Backtracking: Myst (1993)

Backtracking is a blogging project that I’m embarking on in 2024 in which I will play one game from each year since I was born. My goal is to engage with games I’ve never played and divert some of my attention away from new releases and towards older titles. I hope to cross off some major backlog items, learn more about the influences and intertexts that informed the games I grew up with, and practice my analytical skills. I’m using US release dates as the relevant year for my selections.

Why I Chose This Game

Myst’s influence is hard for me to fully comprehend, given how young I was when it released, not to mention the many ways that adventure and puzzle games have shifted in the decades since. But it occupies a particular space in my memory alongside the eclectic collection of 90s games that my dad had installed on the various PCs we had while I grew up. Some of these were games he nudged me to try, some of them were his own favorites that I would see him playing every so often.

The primary games he played were first person shooters, many of which weren't appropriate for me when I was especially young. Years before he shared games like Half-Life and Halo with me, he shared Myst. I remember very little, but I believe I only poked around at it, never really getting a foothold or progressing. To me, it remained a closed book, a vague curiosity that lingered from my childhood but that I'd never had the commitment to return to. In my imagination, Myst feels like a focal point of a certain kind of puzzle design, world-building, and fantastical storytelling; this was my impression even without ever playing all that much of it.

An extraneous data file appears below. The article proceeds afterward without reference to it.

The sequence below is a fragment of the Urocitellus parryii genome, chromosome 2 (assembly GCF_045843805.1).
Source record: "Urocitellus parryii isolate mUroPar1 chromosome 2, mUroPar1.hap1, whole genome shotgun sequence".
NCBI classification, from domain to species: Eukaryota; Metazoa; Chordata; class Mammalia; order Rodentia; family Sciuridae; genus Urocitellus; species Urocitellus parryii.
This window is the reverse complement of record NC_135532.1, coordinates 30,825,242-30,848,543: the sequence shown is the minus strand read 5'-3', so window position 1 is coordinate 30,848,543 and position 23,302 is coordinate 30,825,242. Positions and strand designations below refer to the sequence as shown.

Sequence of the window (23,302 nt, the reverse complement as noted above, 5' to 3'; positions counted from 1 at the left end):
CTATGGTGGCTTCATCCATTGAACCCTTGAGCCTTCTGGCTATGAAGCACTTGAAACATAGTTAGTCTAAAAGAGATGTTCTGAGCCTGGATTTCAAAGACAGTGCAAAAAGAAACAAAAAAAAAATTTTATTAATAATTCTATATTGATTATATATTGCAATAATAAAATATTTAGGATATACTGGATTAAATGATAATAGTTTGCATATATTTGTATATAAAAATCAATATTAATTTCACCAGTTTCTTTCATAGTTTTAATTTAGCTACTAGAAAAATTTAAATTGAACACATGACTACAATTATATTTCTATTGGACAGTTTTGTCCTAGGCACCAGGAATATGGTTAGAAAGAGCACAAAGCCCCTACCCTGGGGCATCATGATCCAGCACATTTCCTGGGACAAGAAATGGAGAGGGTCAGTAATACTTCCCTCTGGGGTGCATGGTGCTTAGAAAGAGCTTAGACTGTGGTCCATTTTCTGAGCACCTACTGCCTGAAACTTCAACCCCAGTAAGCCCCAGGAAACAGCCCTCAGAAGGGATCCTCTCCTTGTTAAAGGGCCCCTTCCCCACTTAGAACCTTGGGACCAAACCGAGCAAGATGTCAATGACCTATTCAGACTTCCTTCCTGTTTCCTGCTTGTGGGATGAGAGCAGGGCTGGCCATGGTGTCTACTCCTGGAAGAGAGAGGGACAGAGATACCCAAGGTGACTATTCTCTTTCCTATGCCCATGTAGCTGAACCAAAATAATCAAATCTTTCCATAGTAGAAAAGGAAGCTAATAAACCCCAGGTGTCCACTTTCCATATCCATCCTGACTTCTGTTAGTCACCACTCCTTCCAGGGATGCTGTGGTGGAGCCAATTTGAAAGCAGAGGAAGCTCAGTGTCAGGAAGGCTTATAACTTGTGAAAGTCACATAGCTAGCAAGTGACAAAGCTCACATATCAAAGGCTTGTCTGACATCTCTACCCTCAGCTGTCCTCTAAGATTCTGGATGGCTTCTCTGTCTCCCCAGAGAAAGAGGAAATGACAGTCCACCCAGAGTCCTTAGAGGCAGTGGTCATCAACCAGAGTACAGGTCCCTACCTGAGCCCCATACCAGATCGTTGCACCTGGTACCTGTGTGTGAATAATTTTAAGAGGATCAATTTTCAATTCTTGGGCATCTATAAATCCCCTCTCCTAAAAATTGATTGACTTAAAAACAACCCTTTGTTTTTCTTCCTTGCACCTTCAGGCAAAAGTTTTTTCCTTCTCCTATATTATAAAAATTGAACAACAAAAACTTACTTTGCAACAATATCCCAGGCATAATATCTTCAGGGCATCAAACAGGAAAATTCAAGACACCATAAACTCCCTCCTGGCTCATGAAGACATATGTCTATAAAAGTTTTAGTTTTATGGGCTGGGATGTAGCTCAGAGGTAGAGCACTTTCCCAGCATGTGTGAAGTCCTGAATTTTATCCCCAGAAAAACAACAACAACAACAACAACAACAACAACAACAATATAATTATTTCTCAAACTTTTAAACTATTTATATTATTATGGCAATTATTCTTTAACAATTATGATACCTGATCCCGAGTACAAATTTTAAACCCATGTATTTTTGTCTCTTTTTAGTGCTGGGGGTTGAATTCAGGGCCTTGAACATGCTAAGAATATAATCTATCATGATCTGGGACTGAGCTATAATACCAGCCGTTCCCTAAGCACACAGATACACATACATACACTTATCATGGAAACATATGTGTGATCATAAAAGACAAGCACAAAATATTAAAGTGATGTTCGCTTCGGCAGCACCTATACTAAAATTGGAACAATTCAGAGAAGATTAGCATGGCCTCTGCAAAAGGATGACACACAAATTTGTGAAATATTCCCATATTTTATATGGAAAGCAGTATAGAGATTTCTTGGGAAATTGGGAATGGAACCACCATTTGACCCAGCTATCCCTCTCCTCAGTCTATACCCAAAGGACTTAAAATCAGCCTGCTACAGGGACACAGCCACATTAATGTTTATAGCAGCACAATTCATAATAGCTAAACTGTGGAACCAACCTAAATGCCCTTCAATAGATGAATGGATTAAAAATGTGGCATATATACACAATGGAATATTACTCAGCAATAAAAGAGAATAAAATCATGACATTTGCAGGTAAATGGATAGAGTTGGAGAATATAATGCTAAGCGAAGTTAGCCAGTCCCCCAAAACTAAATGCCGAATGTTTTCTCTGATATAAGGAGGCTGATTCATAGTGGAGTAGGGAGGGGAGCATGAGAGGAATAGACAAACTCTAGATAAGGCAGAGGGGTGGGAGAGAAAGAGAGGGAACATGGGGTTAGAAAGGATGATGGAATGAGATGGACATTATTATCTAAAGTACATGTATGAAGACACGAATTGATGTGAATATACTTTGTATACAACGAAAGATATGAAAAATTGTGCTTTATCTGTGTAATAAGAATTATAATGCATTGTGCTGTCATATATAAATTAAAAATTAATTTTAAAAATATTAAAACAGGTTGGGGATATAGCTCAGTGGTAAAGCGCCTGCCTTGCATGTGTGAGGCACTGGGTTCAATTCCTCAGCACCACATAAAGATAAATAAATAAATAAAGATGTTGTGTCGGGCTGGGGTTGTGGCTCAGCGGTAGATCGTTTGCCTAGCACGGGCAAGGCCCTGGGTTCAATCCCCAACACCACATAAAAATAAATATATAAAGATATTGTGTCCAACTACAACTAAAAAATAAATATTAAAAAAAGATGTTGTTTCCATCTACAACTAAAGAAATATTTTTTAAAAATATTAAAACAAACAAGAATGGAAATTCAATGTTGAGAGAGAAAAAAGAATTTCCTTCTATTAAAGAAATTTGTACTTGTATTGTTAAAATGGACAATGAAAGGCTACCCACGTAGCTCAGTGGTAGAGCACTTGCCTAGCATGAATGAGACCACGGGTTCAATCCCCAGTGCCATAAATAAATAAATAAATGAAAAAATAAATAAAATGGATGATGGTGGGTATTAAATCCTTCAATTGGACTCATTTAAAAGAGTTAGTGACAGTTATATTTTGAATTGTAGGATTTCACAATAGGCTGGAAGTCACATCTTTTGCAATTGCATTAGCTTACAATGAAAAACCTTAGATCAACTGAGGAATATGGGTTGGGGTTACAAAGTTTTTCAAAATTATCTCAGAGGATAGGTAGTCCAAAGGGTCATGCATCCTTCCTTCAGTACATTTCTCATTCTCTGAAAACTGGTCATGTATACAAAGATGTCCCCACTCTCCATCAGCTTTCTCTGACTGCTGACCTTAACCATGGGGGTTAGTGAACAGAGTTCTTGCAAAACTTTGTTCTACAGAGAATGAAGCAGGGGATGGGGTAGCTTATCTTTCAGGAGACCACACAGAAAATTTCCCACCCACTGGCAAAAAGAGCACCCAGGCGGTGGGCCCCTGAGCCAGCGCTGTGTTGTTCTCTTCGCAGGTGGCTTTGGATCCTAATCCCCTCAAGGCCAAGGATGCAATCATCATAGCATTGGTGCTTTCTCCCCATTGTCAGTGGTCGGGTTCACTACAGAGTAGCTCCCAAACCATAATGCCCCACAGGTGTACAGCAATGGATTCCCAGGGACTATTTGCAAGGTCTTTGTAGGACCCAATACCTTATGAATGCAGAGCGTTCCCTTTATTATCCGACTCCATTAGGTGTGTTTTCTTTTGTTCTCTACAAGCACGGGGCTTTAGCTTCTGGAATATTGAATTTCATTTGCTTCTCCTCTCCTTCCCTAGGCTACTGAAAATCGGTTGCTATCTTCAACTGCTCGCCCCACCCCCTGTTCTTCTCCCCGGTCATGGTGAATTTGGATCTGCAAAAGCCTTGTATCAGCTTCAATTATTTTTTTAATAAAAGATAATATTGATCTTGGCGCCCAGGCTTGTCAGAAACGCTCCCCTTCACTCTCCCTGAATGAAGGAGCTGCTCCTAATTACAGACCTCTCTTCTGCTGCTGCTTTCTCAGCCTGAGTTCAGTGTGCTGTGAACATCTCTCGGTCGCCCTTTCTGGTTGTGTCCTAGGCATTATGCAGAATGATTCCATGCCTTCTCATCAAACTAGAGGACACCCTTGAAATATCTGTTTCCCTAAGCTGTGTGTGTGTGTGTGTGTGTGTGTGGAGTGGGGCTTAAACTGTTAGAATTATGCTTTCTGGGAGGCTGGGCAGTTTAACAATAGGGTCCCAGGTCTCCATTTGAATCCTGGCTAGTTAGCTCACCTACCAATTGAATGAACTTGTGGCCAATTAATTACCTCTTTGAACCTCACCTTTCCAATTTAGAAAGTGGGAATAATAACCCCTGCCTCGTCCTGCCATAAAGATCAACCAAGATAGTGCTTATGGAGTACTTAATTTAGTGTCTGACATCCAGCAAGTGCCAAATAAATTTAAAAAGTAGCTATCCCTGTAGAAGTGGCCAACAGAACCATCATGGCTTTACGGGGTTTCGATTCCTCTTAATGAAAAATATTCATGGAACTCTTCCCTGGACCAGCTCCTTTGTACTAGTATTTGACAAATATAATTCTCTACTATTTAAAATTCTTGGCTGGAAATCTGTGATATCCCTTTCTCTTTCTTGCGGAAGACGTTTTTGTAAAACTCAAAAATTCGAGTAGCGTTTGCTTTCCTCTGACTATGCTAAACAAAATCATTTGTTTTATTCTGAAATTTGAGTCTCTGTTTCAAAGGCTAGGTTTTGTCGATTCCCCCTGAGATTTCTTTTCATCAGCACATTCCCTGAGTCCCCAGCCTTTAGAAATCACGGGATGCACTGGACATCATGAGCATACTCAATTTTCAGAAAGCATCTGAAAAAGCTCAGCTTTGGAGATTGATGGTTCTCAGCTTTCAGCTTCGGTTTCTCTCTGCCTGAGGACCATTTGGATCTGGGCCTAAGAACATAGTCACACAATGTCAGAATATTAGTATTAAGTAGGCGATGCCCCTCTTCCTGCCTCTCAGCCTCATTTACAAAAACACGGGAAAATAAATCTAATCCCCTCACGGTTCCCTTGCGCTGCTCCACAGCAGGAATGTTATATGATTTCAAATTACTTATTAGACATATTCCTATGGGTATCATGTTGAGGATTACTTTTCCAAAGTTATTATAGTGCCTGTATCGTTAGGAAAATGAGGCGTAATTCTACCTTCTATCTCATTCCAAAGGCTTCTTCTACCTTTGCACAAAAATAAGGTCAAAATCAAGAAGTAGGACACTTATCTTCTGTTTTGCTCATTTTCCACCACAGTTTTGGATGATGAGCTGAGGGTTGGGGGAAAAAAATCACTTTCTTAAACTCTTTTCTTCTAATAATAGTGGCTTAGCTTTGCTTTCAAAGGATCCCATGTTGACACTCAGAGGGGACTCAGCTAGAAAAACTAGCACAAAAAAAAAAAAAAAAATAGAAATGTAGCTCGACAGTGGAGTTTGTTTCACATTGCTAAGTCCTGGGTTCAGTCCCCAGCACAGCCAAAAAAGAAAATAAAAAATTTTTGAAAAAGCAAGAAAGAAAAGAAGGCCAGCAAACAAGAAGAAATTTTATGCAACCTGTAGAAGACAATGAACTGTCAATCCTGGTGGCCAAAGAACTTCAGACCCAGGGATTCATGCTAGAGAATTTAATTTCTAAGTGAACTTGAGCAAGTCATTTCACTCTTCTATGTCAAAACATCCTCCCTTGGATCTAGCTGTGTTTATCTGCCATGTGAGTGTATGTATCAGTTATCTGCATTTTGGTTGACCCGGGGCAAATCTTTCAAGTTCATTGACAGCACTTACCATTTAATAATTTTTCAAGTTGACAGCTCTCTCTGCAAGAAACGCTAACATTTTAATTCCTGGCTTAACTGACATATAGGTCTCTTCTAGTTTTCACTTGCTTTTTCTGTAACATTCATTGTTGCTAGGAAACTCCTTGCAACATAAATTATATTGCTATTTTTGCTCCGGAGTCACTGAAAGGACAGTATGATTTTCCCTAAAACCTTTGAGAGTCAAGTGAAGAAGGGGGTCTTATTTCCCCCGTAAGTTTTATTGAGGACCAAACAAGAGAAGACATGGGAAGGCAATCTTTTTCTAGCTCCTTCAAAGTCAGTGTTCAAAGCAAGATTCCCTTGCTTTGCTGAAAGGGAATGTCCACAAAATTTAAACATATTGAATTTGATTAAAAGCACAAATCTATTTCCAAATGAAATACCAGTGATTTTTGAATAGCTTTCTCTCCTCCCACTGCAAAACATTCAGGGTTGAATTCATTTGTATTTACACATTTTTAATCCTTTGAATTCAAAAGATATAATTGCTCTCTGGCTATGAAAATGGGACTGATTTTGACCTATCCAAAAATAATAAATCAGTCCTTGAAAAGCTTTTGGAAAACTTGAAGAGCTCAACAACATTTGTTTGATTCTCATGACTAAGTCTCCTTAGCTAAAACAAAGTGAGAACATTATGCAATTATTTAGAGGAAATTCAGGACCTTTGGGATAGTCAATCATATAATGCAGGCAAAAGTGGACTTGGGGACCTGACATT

Now, having played it this year, I think that was even more true than I realized.

What I Thought

I knew surprisingly little about Myst when I sat down to play it. I had a hazy memory of the island itself, of a few particular screens that stuck out in my memory. I never reached any of the ages when I dabbled in it as a child. I wasn’t honestly sure what to expect besides some puzzles and some world-hopping. What I didn’t expect was the precision of its craft.

In spite of its hand-wavy sci-fi concepts, Myst is a remarkably coherent object. It's deeply committed to being an explorable world first and foremost. Its Ages (the other worlds accessible from the hub island) can be visited in any order, and the path to the end of the game can be completed in only a few minutes once the solution to its final puzzle is revealed. Despite being filled with small contraptions and puzzles, it does not make use of a classic point’n’click inventory system. Because of this, puzzles are largely self-contained, knowledge-driven, and rooted in the worlds themselves.

It took me an embarrassing amount of time to realize that I wasn’t going to be picking up and moving objects around (aside from the pages). There was a point during my explanation of the Stoneship Age, the first one I reached, when I suddenly understood that the elaborate scattering of items in the brothers’ rooms were entirely for the purpose of the narrative. The bottles of poison, the gilded furniture, and the strange contraptions were elaborating on the personalities and fixations of these two characters. The spaces that I was maneuvering through, though they contained puzzles and clues, were often primarily engaged in storytelling.